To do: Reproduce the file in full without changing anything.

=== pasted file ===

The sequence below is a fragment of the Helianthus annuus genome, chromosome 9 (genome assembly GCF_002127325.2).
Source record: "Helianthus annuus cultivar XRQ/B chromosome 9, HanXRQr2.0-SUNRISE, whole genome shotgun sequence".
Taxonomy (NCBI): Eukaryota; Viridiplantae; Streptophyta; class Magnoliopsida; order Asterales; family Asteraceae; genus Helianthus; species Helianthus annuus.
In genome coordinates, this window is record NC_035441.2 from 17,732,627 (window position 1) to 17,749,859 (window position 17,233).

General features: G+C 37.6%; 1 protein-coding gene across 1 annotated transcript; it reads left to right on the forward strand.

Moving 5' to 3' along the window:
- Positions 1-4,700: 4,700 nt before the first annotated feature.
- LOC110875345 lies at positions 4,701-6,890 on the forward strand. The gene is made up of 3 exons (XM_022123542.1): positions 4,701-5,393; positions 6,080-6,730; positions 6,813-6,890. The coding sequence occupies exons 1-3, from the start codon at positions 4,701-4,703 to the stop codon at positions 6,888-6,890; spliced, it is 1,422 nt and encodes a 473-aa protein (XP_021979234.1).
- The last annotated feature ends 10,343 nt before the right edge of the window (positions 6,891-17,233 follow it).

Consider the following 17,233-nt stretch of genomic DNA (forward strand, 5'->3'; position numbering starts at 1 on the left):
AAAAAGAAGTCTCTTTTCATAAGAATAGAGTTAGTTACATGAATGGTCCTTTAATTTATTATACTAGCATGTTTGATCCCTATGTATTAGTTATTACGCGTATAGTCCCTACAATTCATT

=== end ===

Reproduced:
The sequence below is a fragment of the Helianthus annuus genome, chromosome 9 (genome assembly GCF_002127325.2).
Source record: "Helianthus annuus cultivar XRQ/B chromosome 9, HanXRQr2.0-SUNRISE, whole genome shotgun sequence".
Taxonomy (NCBI): Eukaryota; Viridiplantae; Streptophyta; class Magnoliopsida; order Asterales; family Asteraceae; genus Helianthus; species Helianthus annuus.
In genome coordinates, this window is record NC_035441.2 from 17,732,627 (window position 1) to 17,749,859 (window position 17,233).

General features: G+C 37.6%; 1 protein-coding gene across 1 annotated transcript; it reads left to right on the forward strand.

Moving 5' to 3' along the window:
- Positions 1-4,700: 4,700 nt before the first annotated feature.
- LOC110875345 lies at positions 4,701-6,890 on the forward strand. The gene is made up of 3 exons (XM_022123542.1): positions 4,701-5,393; positions 6,080-6,730; positions 6,813-6,890. The coding sequence occupies exons 1-3, from the start codon at positions 4,701-4,703 to the stop codon at positions 6,888-6,890; spliced, it is 1,422 nt and encodes a 473-aa protein (XP_021979234.1).
- The last annotated feature ends 10,343 nt before the right edge of the window (positions 6,891-17,233 follow it).

Consider the following 17,233-nt stretch of genomic DNA (forward strand, 5'->3'; position numbering starts at 1 on the left):
AAAAAGAAGTCTCTTTTCATAAGAATAGAGTTAGTTACATGAATGGTCCTTTAATTTATTATACTAGCATGTTTGATCCCTATGTATTAGTTATTACGCGTATAGTCCCTACAATTCATT